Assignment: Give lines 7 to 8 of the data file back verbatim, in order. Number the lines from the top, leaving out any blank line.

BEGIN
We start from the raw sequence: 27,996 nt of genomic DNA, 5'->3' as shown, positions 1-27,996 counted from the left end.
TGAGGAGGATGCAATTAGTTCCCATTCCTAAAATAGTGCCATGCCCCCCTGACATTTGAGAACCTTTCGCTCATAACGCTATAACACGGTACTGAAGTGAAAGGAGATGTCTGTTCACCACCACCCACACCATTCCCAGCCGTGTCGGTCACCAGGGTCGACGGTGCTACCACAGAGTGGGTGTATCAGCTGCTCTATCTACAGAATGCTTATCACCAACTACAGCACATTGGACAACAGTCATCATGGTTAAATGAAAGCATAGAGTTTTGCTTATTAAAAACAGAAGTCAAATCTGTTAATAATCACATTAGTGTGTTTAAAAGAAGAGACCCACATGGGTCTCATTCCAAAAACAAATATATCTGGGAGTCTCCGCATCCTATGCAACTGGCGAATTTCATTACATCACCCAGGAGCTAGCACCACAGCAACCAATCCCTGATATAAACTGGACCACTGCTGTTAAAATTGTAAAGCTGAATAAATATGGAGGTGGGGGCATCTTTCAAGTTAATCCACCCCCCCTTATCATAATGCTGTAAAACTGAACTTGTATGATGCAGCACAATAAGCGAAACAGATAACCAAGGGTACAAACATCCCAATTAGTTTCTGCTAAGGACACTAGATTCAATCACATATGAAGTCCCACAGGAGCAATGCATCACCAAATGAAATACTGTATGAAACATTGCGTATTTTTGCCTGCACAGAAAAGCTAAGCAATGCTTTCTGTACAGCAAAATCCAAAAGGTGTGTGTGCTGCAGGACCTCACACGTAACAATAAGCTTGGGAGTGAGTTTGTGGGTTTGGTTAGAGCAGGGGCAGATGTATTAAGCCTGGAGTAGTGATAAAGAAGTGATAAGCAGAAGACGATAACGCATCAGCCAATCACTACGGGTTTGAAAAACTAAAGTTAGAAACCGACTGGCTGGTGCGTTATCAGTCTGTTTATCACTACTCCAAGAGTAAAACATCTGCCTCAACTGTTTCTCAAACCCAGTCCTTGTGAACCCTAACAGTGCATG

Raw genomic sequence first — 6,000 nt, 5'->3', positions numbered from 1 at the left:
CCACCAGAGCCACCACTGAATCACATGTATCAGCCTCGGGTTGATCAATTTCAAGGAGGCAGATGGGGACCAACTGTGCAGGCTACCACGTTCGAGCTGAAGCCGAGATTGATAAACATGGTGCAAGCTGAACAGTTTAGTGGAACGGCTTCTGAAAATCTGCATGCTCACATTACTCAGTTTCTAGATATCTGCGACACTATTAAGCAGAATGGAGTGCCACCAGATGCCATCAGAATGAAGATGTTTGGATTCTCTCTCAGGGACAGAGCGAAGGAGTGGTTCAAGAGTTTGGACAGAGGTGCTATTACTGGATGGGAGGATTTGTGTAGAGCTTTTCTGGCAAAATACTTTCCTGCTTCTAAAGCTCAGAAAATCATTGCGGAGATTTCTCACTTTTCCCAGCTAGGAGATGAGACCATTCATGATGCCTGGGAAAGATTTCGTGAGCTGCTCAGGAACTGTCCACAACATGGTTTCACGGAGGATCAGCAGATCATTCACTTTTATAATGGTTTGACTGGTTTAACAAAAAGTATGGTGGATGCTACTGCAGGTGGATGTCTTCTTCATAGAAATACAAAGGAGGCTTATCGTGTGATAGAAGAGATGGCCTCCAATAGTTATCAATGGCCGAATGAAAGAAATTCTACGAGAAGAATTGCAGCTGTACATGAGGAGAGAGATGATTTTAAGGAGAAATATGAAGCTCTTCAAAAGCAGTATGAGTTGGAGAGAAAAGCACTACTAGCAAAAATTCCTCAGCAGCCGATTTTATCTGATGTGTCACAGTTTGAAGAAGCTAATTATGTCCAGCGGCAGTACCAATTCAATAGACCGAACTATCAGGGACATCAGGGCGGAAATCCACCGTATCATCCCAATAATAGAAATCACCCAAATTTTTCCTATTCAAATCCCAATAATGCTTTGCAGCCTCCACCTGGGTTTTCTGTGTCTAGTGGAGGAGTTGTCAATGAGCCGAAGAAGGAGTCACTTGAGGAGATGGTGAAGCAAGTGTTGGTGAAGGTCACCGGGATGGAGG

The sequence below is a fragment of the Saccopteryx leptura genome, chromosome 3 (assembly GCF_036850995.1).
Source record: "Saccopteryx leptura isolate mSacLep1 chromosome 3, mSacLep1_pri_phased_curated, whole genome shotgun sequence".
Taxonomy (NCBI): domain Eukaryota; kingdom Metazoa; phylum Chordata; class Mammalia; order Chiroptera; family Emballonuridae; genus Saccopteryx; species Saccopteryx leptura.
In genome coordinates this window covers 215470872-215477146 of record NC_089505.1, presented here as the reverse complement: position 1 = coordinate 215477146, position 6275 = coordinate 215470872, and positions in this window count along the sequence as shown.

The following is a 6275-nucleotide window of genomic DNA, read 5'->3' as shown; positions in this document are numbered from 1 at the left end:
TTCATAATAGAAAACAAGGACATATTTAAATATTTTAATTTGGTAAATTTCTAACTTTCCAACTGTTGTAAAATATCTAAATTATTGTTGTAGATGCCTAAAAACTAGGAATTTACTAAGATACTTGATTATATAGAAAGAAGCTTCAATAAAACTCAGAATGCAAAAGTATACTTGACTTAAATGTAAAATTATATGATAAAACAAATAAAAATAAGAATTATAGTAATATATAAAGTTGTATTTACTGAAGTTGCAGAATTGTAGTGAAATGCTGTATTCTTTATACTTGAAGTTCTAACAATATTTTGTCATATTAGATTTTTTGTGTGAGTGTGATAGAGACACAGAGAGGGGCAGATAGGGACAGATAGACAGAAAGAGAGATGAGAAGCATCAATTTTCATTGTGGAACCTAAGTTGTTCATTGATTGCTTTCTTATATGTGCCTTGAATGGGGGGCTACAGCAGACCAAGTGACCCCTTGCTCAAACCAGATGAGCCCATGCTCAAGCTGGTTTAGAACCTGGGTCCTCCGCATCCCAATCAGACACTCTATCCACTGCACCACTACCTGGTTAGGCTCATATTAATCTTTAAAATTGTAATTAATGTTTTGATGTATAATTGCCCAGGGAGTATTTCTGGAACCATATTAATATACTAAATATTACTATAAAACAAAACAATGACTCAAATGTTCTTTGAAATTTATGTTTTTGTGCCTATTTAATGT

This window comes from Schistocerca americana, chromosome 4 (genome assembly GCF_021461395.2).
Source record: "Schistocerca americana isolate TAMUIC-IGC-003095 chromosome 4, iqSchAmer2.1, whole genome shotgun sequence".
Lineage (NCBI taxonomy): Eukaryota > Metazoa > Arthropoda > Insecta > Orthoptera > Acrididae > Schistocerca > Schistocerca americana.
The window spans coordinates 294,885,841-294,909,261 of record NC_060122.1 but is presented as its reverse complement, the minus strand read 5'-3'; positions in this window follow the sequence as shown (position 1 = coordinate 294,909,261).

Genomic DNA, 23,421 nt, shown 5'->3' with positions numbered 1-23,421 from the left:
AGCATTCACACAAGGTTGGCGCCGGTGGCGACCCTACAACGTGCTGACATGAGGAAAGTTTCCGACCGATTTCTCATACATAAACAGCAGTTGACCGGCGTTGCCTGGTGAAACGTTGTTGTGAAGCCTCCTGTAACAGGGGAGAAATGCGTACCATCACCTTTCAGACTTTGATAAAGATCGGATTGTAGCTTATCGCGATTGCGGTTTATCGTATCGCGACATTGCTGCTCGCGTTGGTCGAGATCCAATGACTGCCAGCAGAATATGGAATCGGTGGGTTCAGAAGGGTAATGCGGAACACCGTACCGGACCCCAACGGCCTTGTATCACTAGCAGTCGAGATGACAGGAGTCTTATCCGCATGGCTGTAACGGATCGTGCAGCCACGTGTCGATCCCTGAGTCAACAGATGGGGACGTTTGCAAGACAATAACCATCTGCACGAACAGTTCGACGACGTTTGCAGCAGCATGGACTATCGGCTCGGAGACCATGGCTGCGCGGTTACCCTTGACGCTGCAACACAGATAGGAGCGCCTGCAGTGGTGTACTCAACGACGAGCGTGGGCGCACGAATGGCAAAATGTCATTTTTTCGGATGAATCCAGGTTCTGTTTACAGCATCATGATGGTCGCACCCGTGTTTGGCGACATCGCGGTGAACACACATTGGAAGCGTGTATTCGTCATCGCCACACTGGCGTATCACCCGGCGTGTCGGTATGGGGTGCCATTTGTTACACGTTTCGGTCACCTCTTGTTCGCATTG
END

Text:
Taxonomy (NCBI): domain Eukaryota; kingdom Metazoa; phylum Chordata; class Mammalia; order Chiroptera; family Emballonuridae; genus Saccopteryx; species Saccopteryx leptura.
In genome coordinates this window covers 215470872-215477146 of record NC_089505.1, presented here as the reverse complement: position 1 = coordinate 215477146, position 6275 = coordinate 215470872, and positions in this window count along the sequence as shown.